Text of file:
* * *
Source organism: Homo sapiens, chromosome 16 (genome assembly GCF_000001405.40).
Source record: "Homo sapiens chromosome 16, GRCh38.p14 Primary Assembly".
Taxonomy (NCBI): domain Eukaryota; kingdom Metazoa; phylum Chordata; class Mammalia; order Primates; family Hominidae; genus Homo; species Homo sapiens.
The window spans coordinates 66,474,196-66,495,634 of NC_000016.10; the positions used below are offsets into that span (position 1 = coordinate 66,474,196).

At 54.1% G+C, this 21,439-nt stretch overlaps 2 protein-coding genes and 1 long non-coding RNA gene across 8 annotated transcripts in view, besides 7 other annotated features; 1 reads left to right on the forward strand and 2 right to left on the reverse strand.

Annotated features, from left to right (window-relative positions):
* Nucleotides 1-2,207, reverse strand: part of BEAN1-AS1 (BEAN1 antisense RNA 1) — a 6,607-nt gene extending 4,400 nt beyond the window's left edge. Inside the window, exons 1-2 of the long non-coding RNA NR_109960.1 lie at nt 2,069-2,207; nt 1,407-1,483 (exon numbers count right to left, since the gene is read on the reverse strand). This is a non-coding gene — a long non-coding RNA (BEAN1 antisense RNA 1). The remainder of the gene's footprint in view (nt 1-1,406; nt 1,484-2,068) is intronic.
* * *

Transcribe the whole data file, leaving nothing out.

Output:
Source organism: Homo sapiens, chromosome 16 (genome assembly GCF_000001405.40).
Source record: "Homo sapiens chromosome 16, GRCh38.p14 Primary Assembly".
Taxonomy (NCBI): domain Eukaryota; kingdom Metazoa; phylum Chordata; class Mammalia; order Primates; family Hominidae; genus Homo; species Homo sapiens.
The window spans coordinates 66,474,196-66,495,634 of NC_000016.10; the positions used below are offsets into that span (position 1 = coordinate 66,474,196).

At 54.1% G+C, this 21,439-nt stretch overlaps 2 protein-coding genes and 1 long non-coding RNA gene across 8 annotated transcripts in view, besides 7 other annotated features; 1 reads left to right on the forward strand and 2 right to left on the reverse strand.

Annotated features, from left to right (window-relative positions):
* Nucleotides 1-2,207, reverse strand: part of BEAN1-AS1 (BEAN1 antisense RNA 1) — a 6,607-nt gene extending 4,400 nt beyond the window's left edge. Inside the window, exons 1-2 of the long non-coding RNA NR_109960.1 lie at nt 2,069-2,207; nt 1,407-1,483 (exon numbers count right to left, since the gene is read on the reverse strand). This is a non-coding gene — a long non-coding RNA (BEAN1 antisense RNA 1). The remainder of the gene's footprint in view (nt 1-1,406; nt 1,484-2,068) is intronic.